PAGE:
Does Gorsuch have enough votes to get to Supreme Court?
© Victoria Sarno Jordan

Are there enough votes in the Senate to confirm Judge Neil Gorsuch as an associate justice of the Supreme Court? Let us count the ways it can be done.

Under current Senate rules, a 60-vote supermajority is needed to close down filibusters on Supreme Court confirmations, clearing the way for a final up-or-down vote. The Republicans have 52 votes, so can only beat back a filibuster if they can convince eight Democrats to join them.

Getting those votes is possible, but not easy.

There are 10 Democratic senators seeking reelection next year from the following states President Trump carried: West Virginia, Indiana, Missouri, Florida, Ohio, Michigan, Montana, North Dakota, Pennsylvania and Wisconsin. He carried five of these states by margins ranging from 19 to 42 points.

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Democrats from some of these states, and perhaps others, may try splitting the difference by voting with Gorsuch on the filibuster (making Trump supporters happy) and voting against him on final confirmation (making their party's liberal base happy). While this "I voted for him before I voted against him" two-step could assuage both sides, it also risks infuriating both sides.

 

In today's bitterly divided Washington, life gets complicated for senators who cross party lines. Neither party's ideological base wants compromise, especially on the Supreme Court.

Republicans have another way to get Gorsuch through, and they can do it without a single Democratic vote.

It's the alarmingly labeled "nuclear option."

It would require GOP senators to change Senate rules to exempt Supreme Court confirmations from the 60-vote requirement, allowing a simple 51-vote majority, just as Democrats did in 2013 when they changed the rules for all other presidential appointments.

Exercising the nuclear option would invite partisan recrimination that could spill over to other issues, but it could be done as long as Senate Republicans stand united. In fact, the bulldozer-in-chief in the White House — who loves rolling over rules and traditions — has already urged that they do it.

The GOP leadership will likely try to make a deal with their Democratic counterparts: Don't filibuster Gorsuch and we won't use the nuclear option. There are advantages for both sides in such a bargain.

If Gorsuch is confirmed, Senate Democrats can rationalize, he will simply pick another conservative to replace the late Justice Antonin Scalia, and that won't alter the ideological balance of the Court. The real battles would then come when additional seats open up.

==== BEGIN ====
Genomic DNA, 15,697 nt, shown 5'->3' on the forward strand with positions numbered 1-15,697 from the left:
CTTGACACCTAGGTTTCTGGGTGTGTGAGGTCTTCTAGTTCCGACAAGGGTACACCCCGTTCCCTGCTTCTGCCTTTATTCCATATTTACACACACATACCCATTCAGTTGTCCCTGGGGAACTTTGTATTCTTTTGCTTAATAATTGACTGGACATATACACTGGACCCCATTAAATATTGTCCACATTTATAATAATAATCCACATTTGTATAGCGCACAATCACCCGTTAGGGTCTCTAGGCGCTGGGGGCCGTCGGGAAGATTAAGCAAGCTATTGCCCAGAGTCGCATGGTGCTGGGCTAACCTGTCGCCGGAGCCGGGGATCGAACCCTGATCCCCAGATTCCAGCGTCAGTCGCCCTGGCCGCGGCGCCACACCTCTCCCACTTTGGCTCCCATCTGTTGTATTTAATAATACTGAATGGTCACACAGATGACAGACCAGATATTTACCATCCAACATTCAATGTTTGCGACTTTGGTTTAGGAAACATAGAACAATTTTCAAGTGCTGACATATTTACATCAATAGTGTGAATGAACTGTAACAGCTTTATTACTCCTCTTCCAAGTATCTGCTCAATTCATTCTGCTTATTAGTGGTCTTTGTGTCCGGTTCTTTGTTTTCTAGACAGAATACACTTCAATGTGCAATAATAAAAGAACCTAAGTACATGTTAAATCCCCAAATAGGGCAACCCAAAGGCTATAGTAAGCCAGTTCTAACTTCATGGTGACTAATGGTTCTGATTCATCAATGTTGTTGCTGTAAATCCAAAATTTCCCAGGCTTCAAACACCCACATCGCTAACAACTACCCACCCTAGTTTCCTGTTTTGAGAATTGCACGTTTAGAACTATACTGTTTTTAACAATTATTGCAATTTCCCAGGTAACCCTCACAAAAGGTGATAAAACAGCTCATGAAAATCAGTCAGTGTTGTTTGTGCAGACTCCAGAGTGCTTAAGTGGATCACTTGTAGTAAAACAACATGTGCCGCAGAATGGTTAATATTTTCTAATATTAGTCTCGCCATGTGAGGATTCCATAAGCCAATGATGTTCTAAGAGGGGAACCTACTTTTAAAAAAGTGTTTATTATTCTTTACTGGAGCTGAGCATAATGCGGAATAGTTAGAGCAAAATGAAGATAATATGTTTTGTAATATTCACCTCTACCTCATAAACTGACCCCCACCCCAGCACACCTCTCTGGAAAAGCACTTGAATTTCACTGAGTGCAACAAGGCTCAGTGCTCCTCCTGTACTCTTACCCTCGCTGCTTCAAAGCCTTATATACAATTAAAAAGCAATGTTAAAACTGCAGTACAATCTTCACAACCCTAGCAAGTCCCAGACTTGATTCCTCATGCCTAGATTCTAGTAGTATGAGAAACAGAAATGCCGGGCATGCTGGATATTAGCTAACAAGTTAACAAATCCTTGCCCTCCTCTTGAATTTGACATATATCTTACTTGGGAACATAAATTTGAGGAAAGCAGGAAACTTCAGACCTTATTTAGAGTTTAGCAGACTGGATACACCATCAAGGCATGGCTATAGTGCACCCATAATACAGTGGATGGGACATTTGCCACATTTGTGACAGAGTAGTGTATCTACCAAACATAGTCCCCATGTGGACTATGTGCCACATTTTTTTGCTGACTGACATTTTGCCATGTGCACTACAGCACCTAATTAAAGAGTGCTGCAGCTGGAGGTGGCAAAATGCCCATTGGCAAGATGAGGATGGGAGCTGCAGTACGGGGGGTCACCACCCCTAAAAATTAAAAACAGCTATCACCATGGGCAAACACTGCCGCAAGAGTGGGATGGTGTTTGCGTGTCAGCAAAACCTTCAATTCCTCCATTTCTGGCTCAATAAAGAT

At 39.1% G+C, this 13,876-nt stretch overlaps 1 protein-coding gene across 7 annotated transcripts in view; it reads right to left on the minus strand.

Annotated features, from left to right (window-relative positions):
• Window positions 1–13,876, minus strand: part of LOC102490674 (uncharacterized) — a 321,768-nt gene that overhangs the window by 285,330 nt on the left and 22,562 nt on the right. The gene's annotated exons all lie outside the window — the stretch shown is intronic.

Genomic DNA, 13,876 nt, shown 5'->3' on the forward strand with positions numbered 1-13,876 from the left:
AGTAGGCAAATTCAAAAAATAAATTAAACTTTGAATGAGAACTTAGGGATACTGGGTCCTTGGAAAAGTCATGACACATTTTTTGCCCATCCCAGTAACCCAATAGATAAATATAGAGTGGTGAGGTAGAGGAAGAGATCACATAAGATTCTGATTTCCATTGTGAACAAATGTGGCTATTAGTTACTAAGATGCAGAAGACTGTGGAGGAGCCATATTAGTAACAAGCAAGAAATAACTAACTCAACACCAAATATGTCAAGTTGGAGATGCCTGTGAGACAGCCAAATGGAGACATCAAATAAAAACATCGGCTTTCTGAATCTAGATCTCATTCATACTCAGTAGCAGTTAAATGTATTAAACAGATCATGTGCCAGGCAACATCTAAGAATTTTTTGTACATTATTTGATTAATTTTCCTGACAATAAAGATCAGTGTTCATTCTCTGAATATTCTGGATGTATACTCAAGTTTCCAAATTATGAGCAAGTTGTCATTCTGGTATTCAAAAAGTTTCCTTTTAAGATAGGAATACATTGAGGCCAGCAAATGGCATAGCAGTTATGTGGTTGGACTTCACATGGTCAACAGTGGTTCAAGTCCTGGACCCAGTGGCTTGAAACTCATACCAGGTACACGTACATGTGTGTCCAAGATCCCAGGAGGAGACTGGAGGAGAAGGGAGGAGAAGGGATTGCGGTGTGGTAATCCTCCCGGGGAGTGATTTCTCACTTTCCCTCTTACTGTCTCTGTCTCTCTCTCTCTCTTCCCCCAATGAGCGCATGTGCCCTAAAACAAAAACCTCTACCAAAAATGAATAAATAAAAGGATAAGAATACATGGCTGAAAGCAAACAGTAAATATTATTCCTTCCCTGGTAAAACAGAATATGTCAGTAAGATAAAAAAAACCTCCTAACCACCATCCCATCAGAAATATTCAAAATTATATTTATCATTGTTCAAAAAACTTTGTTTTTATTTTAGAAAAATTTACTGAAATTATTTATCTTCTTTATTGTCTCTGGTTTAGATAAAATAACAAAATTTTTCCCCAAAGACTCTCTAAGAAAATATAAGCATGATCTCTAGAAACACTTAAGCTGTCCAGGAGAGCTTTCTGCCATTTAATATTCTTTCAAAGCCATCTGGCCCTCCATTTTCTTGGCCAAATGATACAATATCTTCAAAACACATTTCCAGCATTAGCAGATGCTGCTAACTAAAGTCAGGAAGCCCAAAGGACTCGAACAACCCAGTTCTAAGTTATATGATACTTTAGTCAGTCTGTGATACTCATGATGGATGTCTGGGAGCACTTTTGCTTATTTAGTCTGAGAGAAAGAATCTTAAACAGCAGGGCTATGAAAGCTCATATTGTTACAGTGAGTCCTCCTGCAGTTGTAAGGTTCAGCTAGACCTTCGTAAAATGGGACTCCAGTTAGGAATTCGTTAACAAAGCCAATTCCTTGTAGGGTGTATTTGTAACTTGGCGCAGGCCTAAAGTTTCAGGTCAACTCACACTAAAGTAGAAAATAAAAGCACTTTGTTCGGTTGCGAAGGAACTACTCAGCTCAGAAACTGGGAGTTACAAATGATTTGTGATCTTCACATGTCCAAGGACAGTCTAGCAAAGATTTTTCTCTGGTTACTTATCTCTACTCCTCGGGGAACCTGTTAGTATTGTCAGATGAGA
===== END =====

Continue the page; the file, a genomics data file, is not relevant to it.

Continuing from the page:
The two octogenarians on the court, 83-year old Ruth Bader Ginsberg, a President Clinton appointee, is a liberal, and 80-year old Anthony Kennedy, a President Reagan appointee, is a swing vote. If either retires, the partisan gloves will surely come off. Replacing both with staunch conservatives would produce the historic shift Republicans crave.

Throughout history, the Senate has only directly voted to reject 12 Supreme Court nominations. The most recent was Robert Bork in 1987, a Reagan appointee.

Richard Nixon lost two nominees in a row: Clement Haynsworth and G. Harrold Carswell. One GOP senator, defending Carswell's appointment, famously said, "Even if he is mediocre, there are a lot of mediocre judges and people and lawyers, and they are entitled to a little representation."

Despite the pitched battle, Carswell was defeated by something we don't often see anymore, and that's a truly bipartisan vote: Thirty-eight Democrats and 13 Republicans opposed confirmation and 17 Democrats and 28 Republicans voted for it.

Other nominations have been scuttled by less direct means. Harriet Miers in 2005 and Douglas Ginsberg in 1987 withdrew rather than risk a losing fight. In 1968, a Senate filibuster kept Associate Justice Abe Fortas from being promoted to chief justice.

Last year, the GOP refused to allow a hearing on President Obama's appointment of Merrick Garland, snuffing out his chances.

George Washington put 10 justices on the court, six of which filled new seats when the Constitution went into effect, and President Franklin Roosevelt placed nine justices on the court during his 12 years in office.

The last four presidents — Obama, Bill ClintonWilliam (Bill) Jefferson ClintonThe Hill's Morning Report — Pelosi makes it official: Trump will be impeached Impeachment can't wait Turley: Democrats offering passion over proof in Trump impeachment MORE and the two Bushes — each put two justices on the big bench.

Only Presidents Jimmy Carter, Andrew Johnson, Zachary Taylor and William Henry Harrison never had a chance to put anybody on the court. Looks like President Trump won't be joining that sad little club.

Ron Faucheux, Ph.D., is a political analyst, author and pollster. He publishes LunchtimePolitics.com, a daily newsletter on polls. He also runs Clarus Research Group, a nonpartisan survey research firm.


The views of contributors are their own and not the views of The Hill.